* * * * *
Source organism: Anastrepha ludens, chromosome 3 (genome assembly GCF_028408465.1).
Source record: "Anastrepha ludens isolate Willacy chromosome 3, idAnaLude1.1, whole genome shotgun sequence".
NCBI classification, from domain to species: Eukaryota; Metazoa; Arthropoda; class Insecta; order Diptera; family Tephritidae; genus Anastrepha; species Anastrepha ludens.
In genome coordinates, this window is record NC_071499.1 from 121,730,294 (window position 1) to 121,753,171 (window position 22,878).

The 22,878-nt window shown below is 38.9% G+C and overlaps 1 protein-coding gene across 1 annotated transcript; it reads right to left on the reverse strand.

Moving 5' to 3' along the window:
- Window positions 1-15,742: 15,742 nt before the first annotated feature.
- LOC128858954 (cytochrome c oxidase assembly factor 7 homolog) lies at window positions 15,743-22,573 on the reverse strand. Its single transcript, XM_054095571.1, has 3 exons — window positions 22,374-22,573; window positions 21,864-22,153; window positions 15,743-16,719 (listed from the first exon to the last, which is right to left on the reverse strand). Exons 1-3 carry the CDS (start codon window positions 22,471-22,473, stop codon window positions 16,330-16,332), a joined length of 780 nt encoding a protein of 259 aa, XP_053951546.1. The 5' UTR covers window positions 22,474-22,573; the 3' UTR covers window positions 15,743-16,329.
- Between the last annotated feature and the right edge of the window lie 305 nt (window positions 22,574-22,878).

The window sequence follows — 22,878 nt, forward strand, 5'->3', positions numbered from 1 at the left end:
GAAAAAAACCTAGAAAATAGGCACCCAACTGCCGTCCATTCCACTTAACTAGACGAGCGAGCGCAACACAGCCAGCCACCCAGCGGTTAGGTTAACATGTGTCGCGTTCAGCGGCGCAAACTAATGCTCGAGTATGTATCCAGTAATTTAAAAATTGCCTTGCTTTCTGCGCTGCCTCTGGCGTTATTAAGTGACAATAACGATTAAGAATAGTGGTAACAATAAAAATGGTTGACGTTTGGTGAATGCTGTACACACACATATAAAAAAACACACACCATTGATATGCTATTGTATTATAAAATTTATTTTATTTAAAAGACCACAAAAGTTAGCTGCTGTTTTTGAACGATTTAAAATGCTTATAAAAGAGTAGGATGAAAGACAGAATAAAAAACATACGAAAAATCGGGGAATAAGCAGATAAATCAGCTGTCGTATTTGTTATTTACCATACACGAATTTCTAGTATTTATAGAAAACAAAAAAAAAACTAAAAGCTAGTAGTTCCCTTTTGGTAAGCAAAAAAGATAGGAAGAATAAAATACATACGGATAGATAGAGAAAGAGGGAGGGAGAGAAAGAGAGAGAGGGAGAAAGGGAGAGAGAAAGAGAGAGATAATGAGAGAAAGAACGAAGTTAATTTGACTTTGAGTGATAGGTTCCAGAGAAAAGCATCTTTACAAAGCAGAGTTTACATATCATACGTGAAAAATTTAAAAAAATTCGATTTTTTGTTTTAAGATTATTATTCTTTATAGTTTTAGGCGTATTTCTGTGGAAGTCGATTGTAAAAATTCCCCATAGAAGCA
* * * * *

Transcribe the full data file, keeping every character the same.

Source organism: Anastrepha ludens, chromosome 3 (genome assembly GCF_028408465.1).
Source record: "Anastrepha ludens isolate Willacy chromosome 3, idAnaLude1.1, whole genome shotgun sequence".
NCBI classification, from domain to species: Eukaryota; Metazoa; Arthropoda; class Insecta; order Diptera; family Tephritidae; genus Anastrepha; species Anastrepha ludens.
In genome coordinates, this window is record NC_071499.1 from 121,730,294 (window position 1) to 121,753,171 (window position 22,878).

The 22,878-nt window shown below is 38.9% G+C and overlaps 1 protein-coding gene across 1 annotated transcript; it reads right to left on the reverse strand.

Moving 5' to 3' along the window:
- Window positions 1-15,742: 15,742 nt before the first annotated feature.
- LOC128858954 (cytochrome c oxidase assembly factor 7 homolog) lies at window positions 15,743-22,573 on the reverse strand. Its single transcript, XM_054095571.1, has 3 exons — window positions 22,374-22,573; window positions 21,864-22,153; window positions 15,743-16,719 (listed from the first exon to the last, which is right to left on the reverse strand). Exons 1-3 carry the CDS (start codon window positions 22,471-22,473, stop codon window positions 16,330-16,332), a joined length of 780 nt encoding a protein of 259 aa, XP_053951546.1. The 5' UTR covers window positions 22,474-22,573; the 3' UTR covers window positions 15,743-16,329.
- Between the last annotated feature and the right edge of the window lie 305 nt (window positions 22,574-22,878).

The window sequence follows — 22,878 nt, forward strand, 5'->3', positions numbered from 1 at the left end:
GAAAAAAACCTAGAAAATAGGCACCCAACTGCCGTCCATTCCACTTAACTAGACGAGCGAGCGCAACACAGCCAGCCACCCAGCGGTTAGGTTAACATGTGTCGCGTTCAGCGGCGCAAACTAATGCTCGAGTATGTATCCAGTAATTTAAAAATTGCCTTGCTTTCTGCGCTGCCTCTGGCGTTATTAAGTGACAATAACGATTAAGAATAGTGGTAACAATAAAAATGGTTGACGTTTGGTGAATGCTGTACACACACATATAAAAAAACACACACCATTGATATGCTATTGTATTATAAAATTTATTTTATTTAAAAGACCACAAAAGTTAGCTGCTGTTTTTGAACGATTTAAAATGCTTATAAAAGAGTAGGATGAAAGACAGAATAAAAAACATACGAAAAATCGGGGAATAAGCAGATAAATCAGCTGTCGTATTTGTTATTTACCATACACGAATTTCTAGTATTTATAGAAAACAAAAAAAAAACTAAAAGCTAGTAGTTCCCTTTTGGTAAGCAAAAAAGATAGGAAGAATAAAATACATACGGATAGATAGAGAAAGAGGGAGGGAGAGAAAGAGAGAGAGGGAGAAAGGGAGAGAGAAAGAGAGAGATAATGAGAGAAAGAACGAAGTTAATTTGACTTTGAGTGATAGGTTCCAGAGAAAAGCATCTTTACAAAGCAGAGTTTACATATCATACGTGAAAAATTTAAAAAAATTCGATTTTTTGTTTTAAGATTATTATTCTTTATAGTTTTAGGCGTATTTCTGTGGAAGTCGATTGTAAAAATTCCCCATAGAAGCA